I don’t know what we are waiting for. We can complain as much as we like about other people, but it doesn’t help a single thing.

To conclude, we can use the creative role of our minds and actions to go beyond all suffering to the Pure Land of liberation and enlightenment, or we can ignore this potential and keep trying to stick band-aids on our gaping wounds, staying in the impure lands of samsara. It is our choice.

Okay, enough from me. Please leave comments.

Related articles

Seven good reasons to learn how to meditate in a pandemic

Better together

Love, the great Protector

 

Living in a virtual world

8.5 mins read + a cool video.

Learning meditation is important because there is nothing inherently stuck about us – we are not just material beings but spiritual beings with a deep inner life and indeed infinite capacity for freedom.

No one likes suffering, and my heart goes out to everyone right now because no one seems unaffected by this disconcerting new “normal”, whatever normal ever meant or will mean again. Yet suffering can be motivating — and perhaps it sometimes takes something like a seemingly inescapable stifling pandemic to think about how we can become happy and free from the inside out instead of continuing to pursue happiness and freedom from the outside in. Screen Shot 2020-04-27 at 7.09.12 PM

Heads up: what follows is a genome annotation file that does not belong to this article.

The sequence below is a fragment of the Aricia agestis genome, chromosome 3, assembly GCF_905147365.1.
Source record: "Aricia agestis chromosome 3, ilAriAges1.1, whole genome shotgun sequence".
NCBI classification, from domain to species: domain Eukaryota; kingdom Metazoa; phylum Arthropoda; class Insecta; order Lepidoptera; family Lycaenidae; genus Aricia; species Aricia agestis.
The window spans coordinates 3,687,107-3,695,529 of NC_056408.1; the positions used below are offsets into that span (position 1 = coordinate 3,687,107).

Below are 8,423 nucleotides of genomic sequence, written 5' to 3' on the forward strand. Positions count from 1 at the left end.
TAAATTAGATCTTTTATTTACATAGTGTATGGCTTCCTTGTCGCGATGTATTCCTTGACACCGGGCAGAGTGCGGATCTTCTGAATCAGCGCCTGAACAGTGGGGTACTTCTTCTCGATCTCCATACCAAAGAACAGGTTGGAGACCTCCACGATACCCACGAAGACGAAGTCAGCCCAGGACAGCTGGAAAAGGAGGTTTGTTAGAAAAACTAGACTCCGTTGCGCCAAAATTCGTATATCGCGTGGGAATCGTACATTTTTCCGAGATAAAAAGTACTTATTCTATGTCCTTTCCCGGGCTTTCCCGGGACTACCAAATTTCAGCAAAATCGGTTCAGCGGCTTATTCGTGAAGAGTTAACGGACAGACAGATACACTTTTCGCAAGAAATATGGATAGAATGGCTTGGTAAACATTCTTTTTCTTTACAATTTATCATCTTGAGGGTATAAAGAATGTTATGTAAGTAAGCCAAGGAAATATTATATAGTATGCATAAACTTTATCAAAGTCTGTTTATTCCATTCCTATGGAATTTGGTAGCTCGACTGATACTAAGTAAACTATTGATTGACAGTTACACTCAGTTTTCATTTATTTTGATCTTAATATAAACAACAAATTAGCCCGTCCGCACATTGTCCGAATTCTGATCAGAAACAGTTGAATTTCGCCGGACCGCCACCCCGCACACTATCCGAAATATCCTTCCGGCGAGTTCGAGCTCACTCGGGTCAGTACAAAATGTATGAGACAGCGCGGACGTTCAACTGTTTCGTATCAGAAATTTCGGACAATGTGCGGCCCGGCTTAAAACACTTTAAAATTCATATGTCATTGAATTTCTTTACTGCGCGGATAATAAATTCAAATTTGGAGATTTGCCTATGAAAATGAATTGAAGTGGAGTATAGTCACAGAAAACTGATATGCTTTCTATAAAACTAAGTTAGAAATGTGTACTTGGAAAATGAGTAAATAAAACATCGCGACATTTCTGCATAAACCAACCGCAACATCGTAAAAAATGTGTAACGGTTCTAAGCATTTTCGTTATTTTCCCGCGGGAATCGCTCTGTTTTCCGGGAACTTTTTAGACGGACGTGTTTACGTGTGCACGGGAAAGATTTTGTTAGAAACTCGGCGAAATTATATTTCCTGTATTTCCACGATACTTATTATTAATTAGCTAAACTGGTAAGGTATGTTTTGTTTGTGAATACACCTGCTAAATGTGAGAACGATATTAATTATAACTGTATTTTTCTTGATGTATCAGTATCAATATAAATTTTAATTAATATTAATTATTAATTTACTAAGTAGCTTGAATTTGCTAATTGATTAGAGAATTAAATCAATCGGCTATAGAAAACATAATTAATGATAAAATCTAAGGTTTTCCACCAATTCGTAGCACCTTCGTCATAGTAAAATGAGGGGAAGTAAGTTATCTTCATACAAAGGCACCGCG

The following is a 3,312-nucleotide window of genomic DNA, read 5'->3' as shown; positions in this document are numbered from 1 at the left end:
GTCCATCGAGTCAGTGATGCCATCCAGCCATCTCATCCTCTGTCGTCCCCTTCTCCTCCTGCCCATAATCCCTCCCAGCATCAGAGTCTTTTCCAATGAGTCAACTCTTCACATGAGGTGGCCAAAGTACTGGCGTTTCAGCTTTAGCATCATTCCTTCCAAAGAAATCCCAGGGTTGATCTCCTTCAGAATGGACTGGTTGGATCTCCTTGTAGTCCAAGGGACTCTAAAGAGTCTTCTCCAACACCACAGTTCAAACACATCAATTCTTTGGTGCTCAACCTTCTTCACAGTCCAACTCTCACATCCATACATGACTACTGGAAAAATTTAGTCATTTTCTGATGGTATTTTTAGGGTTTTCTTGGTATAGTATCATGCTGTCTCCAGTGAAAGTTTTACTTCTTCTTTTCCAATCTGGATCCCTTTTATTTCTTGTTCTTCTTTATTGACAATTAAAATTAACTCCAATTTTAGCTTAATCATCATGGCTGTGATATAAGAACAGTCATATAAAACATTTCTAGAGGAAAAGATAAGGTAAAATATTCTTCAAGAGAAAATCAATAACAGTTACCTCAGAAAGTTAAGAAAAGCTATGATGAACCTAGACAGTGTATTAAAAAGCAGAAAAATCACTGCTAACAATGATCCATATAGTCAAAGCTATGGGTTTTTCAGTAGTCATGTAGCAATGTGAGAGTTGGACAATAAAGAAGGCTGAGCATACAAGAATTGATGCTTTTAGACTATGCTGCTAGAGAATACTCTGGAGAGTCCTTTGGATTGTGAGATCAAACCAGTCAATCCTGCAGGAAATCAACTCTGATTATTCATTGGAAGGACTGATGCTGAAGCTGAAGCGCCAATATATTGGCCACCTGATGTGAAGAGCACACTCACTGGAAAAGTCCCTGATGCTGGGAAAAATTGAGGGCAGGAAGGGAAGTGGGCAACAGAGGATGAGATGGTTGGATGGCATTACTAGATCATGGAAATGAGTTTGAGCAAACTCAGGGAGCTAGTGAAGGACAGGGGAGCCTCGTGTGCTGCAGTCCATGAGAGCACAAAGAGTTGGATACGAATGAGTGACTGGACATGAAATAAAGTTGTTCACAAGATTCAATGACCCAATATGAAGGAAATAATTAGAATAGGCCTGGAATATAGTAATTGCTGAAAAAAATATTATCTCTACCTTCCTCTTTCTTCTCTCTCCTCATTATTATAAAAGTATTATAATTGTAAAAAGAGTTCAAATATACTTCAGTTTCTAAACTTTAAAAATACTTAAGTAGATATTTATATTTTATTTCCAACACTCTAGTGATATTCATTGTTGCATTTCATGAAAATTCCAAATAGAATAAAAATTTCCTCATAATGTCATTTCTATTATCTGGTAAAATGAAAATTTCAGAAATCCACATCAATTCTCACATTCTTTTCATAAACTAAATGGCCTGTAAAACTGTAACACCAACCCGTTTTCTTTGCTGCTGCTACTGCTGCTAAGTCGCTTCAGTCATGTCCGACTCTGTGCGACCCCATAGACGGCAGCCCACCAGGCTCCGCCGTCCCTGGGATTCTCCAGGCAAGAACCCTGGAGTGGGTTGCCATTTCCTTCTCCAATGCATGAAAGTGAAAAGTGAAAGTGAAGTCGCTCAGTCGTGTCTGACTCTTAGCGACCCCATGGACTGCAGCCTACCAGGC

The reason we have this potential for enlightenment is that we have minds, and these are formless, not physical, and endlessly creative. We can learn to do anything with our minds, and when we change our mind we really do change our world. Meanwhile, our bodies are physical and very limited. If I want to go to London, I have to fly there on an airplane, if they’ll even let me these days. But today I was talking to my parents in London as if we were in the same room. Our bodies were thousands of miles apart but our minds were still meeting. You are probably finding that a lot yourself these days, now that the whole world has gone virtual and we are visiting people in all sorts of places while sitting on our sofa.

A few weeks ago Gen-la Dekyong talked to over 5,000 people tuning in through their computers and phones. Talking to audiences across the world, her mind was no doubt partly in the Temple with the recording equipment and partly in a bunch of other countries and partly who knows where else, maybe the Pure Land. And those of us who listened to her were both in our rooms and in England, were we not? Or did our minds meet half-way, in the middle of an ocean?!

This teaching also showed the emptiness of time because many of us heard the teaching later in the day and yet it still felt totally present, again a meeting of minds.

Even as you read this our minds are meeting in some manner, are they not? We are together somewhere — the question is, Where?! How? When?! Where and what exactly is this concrete physical reality of time and space that we keep trying to grasp at even whilst our formless minds are commingling?